Visiting my family’s war graves has been invaluable
Jose Railton’s two great-great-great-uncles died fighting in the First World War.
She took her family to visit them – Charles Young Mitchell, who is buried in France, and Augustus Holland Mitchell, who is buried in Belgium.
Here, she tells Sky News what it was like visiting the graves of her distant relatives.
For over 30 years our family had talked about visiting the graves of our relatives who lost their lives during the First World War… but we never did.
As children we had holidayed in Snettisham, Norfolk, visiting the war memorial in the village and the church, looking at the names of relatives that had passed away, but not really fully knowing their individual stories of how they had come to be commemorated in such a way.
Later, when our first child was born, a girl, it felt fitting to name her Poppy Leigh in tribute.
As an adult I found myself performing the same rituals with my own children; stopping off at Snettisham on our way back home from a day trip to the seaside; observing the minute’s silence on Armistice Day and attempting to explain the complexities of WWI and the parts members of their family had played, despite knowing little of the facts myself.
Earlier this year I became aware of the Snettisham 45 project. I introduced Poppy (now aged nine) to the website and she read eagerly about her great-great-great-uncles Charles and Gus Mitchell – where they lived, what regiments they belonged to, and when and where they had died.
She began asking questions, which led to further research, conversations over dinner and the whole family becoming re-enthused about finding out more details.
I contacted the people organising the Snettisham 45 project to say thank you for all of their work, little realising that within months this would result in us as a family visiting both France and Belgium.
As we drove in the car towards the Honourable Artillery Company Cemetery outside of Arras, the children began to point out cemeteries, (easily identified by the Cross of Sacrifice).
Poppy commented on how many there were and how similar they appeared.
I felt nervous.
I knew where we were going, even what it looked like, as I’d seen photographs, but I wasn’t sure what my reaction would be.
H.A.C Cemetery, Ecoust St-Mein, is situated on raised ground.
We walked up the steps carrying our poppy crosses, wreaths of Norfolk lavender and letters in hand.
What first struck me was the uniformity and scale of the site, and the difficulty this presented in finding the grave we were looking for.
I felt lost at where to begin, having travelled all the way to France, the prospect of finding Charlie’s grave felt no closer.
As we walked the rows of burials the children began to read the ages of the soldiers that lay there.
We all agreed that it was incredibly sad, not only had so many people died, but also that they were very young.
Some not much older than children themselves.
Many of the headstones had the same dates, indicating that many of the men would have been fighting together.
The sense of loss was overwhelming and I began to cry.
Charlie had been 27 when killed in action in 1918; we reflected on how he was just starting out in life, newly married but yet to have children. Upon identifying Charlie’s burial we stood and spoke of his life, about the things we did know for certain, the things the children wanted to find out. But we understand that much of what had happened will remain unknown.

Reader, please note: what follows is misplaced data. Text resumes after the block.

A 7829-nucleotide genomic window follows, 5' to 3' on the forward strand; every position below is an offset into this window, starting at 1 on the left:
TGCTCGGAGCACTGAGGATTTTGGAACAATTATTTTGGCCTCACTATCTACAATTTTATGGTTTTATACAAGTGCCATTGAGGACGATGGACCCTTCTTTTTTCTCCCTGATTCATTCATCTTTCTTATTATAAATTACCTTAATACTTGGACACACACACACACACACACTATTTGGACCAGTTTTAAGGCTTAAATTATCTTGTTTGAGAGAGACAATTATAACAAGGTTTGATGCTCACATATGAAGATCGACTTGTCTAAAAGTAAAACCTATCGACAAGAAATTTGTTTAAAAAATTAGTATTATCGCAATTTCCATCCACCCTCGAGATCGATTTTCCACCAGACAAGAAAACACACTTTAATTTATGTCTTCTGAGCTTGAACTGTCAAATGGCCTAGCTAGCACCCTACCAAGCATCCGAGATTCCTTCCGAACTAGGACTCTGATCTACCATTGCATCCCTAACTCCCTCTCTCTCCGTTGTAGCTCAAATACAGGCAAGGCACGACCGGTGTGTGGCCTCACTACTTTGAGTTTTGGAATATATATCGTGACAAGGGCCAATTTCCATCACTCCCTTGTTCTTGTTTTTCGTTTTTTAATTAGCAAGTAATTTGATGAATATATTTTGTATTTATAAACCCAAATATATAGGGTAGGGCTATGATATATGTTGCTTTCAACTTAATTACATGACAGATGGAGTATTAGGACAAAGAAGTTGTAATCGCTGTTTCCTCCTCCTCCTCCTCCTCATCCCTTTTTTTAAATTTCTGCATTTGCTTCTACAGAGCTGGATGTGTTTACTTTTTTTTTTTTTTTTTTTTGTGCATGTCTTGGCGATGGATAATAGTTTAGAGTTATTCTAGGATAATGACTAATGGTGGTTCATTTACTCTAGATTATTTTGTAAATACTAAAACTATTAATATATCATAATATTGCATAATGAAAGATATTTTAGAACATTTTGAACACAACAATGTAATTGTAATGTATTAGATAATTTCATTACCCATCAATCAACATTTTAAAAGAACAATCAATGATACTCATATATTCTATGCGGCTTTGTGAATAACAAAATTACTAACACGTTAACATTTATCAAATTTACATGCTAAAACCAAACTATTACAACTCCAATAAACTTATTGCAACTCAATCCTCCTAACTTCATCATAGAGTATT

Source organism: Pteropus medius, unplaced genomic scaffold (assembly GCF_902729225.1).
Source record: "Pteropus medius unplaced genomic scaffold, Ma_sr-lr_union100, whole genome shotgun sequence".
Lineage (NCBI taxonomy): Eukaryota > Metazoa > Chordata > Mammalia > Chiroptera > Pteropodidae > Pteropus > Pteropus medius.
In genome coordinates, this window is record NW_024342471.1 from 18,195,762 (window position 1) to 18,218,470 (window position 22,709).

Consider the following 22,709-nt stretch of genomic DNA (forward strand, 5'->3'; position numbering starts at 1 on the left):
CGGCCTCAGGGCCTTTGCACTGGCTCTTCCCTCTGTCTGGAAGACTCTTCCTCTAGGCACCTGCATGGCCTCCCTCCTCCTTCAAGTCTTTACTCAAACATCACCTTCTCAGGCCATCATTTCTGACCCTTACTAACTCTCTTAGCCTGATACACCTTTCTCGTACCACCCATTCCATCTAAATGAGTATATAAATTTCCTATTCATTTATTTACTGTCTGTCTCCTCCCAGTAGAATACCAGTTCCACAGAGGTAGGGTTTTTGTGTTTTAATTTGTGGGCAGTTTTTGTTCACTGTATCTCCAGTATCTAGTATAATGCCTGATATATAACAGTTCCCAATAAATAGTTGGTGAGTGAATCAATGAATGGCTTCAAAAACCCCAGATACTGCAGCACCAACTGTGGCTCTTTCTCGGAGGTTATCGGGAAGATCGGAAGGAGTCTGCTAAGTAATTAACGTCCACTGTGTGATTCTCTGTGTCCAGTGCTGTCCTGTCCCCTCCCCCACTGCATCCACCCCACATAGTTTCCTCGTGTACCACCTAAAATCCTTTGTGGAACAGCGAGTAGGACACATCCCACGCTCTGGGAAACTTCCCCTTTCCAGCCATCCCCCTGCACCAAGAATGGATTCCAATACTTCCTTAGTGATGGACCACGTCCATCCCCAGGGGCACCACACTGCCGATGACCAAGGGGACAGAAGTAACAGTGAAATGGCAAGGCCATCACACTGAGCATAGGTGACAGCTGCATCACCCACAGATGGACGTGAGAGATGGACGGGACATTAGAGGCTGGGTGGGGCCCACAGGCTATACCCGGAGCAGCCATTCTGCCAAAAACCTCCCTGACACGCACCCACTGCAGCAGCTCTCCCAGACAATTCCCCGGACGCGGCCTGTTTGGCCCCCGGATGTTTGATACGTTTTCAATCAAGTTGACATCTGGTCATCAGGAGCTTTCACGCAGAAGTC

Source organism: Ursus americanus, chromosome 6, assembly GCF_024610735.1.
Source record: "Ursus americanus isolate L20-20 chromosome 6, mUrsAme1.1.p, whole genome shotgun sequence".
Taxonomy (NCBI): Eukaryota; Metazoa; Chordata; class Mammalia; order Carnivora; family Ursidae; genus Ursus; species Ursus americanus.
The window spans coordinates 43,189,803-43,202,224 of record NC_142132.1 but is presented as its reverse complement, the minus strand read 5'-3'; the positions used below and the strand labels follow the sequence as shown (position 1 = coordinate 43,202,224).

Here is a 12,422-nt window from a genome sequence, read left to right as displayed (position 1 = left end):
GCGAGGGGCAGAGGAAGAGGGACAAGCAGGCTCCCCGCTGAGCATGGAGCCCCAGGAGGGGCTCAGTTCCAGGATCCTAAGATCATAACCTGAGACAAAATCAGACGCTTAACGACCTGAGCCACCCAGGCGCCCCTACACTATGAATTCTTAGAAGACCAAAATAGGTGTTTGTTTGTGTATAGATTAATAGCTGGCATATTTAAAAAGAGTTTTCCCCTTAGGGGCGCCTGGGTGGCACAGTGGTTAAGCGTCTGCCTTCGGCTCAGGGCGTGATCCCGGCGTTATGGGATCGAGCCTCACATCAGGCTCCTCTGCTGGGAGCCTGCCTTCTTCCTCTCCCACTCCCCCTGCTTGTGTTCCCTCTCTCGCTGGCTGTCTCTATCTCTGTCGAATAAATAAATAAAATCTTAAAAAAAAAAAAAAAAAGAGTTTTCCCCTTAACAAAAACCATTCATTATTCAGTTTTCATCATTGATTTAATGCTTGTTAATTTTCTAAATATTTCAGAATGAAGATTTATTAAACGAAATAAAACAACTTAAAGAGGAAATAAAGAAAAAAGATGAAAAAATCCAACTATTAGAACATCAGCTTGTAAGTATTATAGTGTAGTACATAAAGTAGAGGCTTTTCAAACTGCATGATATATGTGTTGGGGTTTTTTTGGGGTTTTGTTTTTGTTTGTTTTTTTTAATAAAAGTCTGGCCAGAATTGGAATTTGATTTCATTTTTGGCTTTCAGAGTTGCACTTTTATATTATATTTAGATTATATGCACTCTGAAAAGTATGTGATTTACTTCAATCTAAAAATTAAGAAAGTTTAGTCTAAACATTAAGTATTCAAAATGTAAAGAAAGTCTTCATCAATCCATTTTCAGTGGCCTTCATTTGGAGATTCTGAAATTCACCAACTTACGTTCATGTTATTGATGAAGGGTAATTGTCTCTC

Jon and the children continued to look around the site allowing me a few moments to gather my own thoughts.
As I looked around I was very aware of how much the scenery reminded me of Norfolk.
This gave me some comfort.
I also thought of my father who had passed away some years before.
He never made this visit, and will never know the stories uncovered as part of this project.
But I’ve now been able to share them with my children in the hope that they pass this information on to their children.
Later that day we drove to Rifle House Cemetery, Ploegsteert, Belgium; to pay our respects at the burial of Augustus (Gus) Mitchell.
Gus had drowned in 1915.
We knew no details and could only speculate as to what may have happened. He was recorded as being 22 at the time and engaged to be married.
Rifle House Cemetery, although still maintained by the Commonwealth War Graves Commission, has a very different atmosphere to that of H.A.C Cemetery.
The H.A.C Cemetery Ecoust St-Mein is situated on a roadside and is very open; Rifle House Cemetery on the other hand is very secluded, accessed via a single access track deep in Ploegsteert Woods.
This felt fitting as both Gus and Charlie had been gamekeepers.
I also felt much calmer and more collected at this site, it was much smaller and felt more natural an environment in which to be paying respects to a relative.
We realised during our visit that, in a way, we have many more questions than we did at the beginning of this journey, and that our research would have to continue.
On returning home we discovered many things including that Herbert, the children’s great-great-grandfather, had married a WWI widow, her first husband having lost his life in 1917 at the battle of Scarpe.
The great-uncle I had known growing up, was her child from this marriage.
We also discovered that Charlie had most likely been killed via German machine gunfire and that Gus had drowned while bathing.
Tragically another young soldier had also lost his life attempting to save him.
The visit to the war graves and learning the individual stories of family members has been an invaluable experience for all of us.
The children have been able to explore and get a better sense of their family history and the experiences of those who fought during the war, as well as being able to reflect on the feelings of those that they left behind.
I am sure in years to come we will return to these cemeteries, and I’d encourage other families to do the same.